12. Passivation behavior of a ferritic stainless steel in concentrated alkaline solutions

    Directory of Open Access Journals (Sweden)

    Arash Fattah-alhosseini

    2015-10-01

    Full Text Available The passivation behavior of AISI 430 ferritic stainless steel was investigated in concentrated alkaline solutions in relation to several test parameters, using electrochemical techniques. Increasing solution pH (varying from 11.5 to 14.0 leads to an increase in the corrosion rate of the alloy. Mott–Schottky analysis revealed that passive films formed on AISI 430 ferritic stainless steel behave as n-type semiconductor and the donor densities increased with pH. Electrochemical impedance spectroscopy (EIS results showed that the reciprocal capacitance of the passive film is directly proportional to its thickness, which decreases with pH increase. The results revealed that for this ferritic stainless steel in concentrated alkaline solutions, decreasing the solution pH offers better conditions for forming passive films with higher protection behavior, due to the growth of a much thicker and less defective film.

  13. Experimental Study of the Thermal Diffusivity and Heat Capacity Concerning Some Duplex Stainless Steel

    Directory of Open Access Journals (Sweden)

    Riad Harwill Abdul Abas

    2015-06-01

    Full Text Available In the present work, thermal diffusivity and heat capacity measurements have been investigated in temperature range between RT and 1473 K for different duplex stainless steel supplied by Outokumpu Stainless AB, Sweden. The purpose of this study is to get a reliable thermophysical data of these alloys and to study the effect of microstructure on the thermal diffusivity and heat capacity value. Results show the ferrite content in the duplex stainless steel increased with temperature at equilibrium state. On the other hand, ferrite content increased with increasing Cr/Ni ratio and there is no significant effect of ferrite content on the thermal diffusivity value at room temperature. Furthermore, the heat capacity of all samples increases with temperature from room temperature to 473 K, while it decreases with increasing temperature until 1073 K. Then it increases with temperature at higher temperature. Curie temperature and sigma phase formation temperature can be detected by heat capacity-temperature curves.

  14. Preformed posterior stainless steel crowns: an update.

    Science.gov (United States)

    Croll, T P

    1999-02-01

    For almost 50 years, dentists have used stainless steel crowns for primary and permanent posterior teeth. No other type of restoration offers the convenience, low cost, durability, and reliability of such crowns when interim full-coronal coverage is required. Preformed stainless steel crowns have improved over the years. Better luting cements have been developed and different methods of crown manipulation have evolved. This article reviews stainless steel crown procedures for primary and permanent posterior teeth. Step-by-step placement of a primary molar stainless steel crown is documented and permanent molar stainless steel crown restoration is described. A method for repairing a worn-through crown also is reviewed.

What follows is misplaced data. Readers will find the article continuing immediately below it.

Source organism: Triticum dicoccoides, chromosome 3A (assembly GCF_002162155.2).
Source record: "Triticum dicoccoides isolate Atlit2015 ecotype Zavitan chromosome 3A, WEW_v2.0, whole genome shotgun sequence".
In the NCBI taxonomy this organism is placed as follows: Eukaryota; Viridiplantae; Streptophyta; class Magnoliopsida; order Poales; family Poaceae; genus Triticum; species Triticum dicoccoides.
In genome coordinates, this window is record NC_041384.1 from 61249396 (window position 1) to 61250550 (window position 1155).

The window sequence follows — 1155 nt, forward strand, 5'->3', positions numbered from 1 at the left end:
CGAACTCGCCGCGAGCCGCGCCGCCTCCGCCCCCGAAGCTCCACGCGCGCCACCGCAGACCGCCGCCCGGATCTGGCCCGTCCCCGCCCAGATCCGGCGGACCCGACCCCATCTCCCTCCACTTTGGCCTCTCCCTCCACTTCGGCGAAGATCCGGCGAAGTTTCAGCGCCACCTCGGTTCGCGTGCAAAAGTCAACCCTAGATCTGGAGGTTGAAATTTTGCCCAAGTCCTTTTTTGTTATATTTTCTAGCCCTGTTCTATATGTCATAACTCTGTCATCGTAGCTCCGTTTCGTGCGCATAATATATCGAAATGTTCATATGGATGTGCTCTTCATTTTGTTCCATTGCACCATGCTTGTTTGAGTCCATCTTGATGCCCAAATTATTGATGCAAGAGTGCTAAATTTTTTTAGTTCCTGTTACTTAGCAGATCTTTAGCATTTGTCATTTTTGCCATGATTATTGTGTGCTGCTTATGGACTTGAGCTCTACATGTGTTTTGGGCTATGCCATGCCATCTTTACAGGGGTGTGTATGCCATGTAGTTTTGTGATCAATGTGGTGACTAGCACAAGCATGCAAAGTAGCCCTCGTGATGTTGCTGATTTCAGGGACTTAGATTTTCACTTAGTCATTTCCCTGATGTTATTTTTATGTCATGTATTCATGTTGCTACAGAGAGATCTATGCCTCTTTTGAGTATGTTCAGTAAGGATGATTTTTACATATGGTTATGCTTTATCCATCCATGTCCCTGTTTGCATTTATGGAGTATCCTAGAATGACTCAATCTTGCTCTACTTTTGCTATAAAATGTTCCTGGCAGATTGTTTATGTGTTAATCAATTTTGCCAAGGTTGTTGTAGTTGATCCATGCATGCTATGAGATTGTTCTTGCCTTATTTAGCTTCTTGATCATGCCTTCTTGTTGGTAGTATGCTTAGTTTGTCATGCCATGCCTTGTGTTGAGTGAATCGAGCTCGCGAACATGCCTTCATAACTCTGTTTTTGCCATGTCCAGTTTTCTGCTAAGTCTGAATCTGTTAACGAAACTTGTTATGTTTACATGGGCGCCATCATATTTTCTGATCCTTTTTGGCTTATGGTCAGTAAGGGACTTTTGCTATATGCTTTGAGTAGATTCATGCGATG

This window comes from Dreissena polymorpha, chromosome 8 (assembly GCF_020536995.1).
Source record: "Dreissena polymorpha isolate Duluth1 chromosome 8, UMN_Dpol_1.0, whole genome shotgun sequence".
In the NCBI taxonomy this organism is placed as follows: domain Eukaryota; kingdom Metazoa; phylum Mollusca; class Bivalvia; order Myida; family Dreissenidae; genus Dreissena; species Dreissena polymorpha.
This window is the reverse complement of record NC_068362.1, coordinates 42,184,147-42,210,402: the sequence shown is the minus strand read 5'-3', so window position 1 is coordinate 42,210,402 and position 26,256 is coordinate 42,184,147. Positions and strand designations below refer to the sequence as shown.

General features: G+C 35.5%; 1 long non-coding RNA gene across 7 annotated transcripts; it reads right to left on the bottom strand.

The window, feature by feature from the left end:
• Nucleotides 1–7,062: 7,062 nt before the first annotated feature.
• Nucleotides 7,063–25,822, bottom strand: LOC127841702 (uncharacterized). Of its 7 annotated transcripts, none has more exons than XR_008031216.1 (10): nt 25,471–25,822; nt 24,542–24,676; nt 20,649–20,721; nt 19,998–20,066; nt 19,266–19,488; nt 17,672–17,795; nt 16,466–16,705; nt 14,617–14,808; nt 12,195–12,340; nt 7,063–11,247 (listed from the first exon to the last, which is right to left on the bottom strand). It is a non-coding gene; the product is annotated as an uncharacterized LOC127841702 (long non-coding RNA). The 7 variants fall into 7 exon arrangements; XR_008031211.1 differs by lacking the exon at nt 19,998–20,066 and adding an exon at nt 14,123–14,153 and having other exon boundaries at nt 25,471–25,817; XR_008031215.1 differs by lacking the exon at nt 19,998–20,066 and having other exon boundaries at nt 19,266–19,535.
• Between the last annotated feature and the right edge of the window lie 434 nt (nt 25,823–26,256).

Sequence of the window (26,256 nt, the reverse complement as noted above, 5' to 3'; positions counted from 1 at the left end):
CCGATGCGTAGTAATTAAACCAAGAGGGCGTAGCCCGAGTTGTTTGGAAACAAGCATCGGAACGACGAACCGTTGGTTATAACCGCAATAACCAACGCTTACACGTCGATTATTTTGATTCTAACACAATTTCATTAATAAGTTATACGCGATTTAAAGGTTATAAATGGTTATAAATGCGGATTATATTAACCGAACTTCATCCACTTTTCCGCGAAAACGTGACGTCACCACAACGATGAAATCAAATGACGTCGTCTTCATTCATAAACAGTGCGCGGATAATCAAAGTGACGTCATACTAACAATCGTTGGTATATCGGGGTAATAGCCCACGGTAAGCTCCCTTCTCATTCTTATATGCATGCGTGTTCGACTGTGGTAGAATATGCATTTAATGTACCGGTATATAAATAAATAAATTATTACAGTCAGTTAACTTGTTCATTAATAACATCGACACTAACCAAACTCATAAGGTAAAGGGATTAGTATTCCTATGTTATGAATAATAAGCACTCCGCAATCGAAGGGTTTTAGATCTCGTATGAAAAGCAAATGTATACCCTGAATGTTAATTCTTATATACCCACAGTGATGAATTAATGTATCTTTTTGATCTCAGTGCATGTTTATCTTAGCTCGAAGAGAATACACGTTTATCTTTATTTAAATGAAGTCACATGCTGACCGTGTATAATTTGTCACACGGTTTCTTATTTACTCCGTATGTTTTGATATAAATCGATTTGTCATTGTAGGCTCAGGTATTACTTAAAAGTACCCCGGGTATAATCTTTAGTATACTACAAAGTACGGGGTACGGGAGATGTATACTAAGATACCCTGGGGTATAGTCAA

15. Experimental Determination of the Primary Solidification Phase dependency on the solidification velocity for 17 different austenitic stainless steel compositions

    DEFF Research Database (Denmark)

    Laursen, Birthe Nørgaard; Olsen, Flemming Ove; Yardy, John

    1997-01-01

    When studying laser welding of austenitic stainless steel, hot cracking is frequently observed. To prevent hot cracking in laser welded stainless steel it is advantageous to obtain primary solidification of the ferrite phase that subsequently, on cooling, transforms in the solid state...... to the austenite phase.Most stainless steels are weldable by conventional welding techniques. However, during laser weldng the solidification velocities can be very much higher than by conventional welding techniques. By increasing the solidification velocity to a critical value known as the transition velocity......, the primary solidification phase is found to change from ferrite to austenite.A novel laser remelting technique has been modified to enable the transition velocity for laser welded austenitic stainless steels to be deermined experimentally and on the basis of results from 17 different alloy compositions...

  16. Fabric cutting application of FeAl-based alloys

    Energy Technology Data Exchange (ETDEWEB)

    Sikka, V.K.; Blue, C.A. [Oak Ridge National Lab., TN (United States). Metals and Ceramics Div.; Sklad, S.P. [Univ. of Virginia, Charlottesville, VA (United States); Deevi, S.C. [Philip Morris U.S.A., Richmond, VA (United States); Shih, H.R. [Jackson State Univ., MS (United States)

    1998-11-01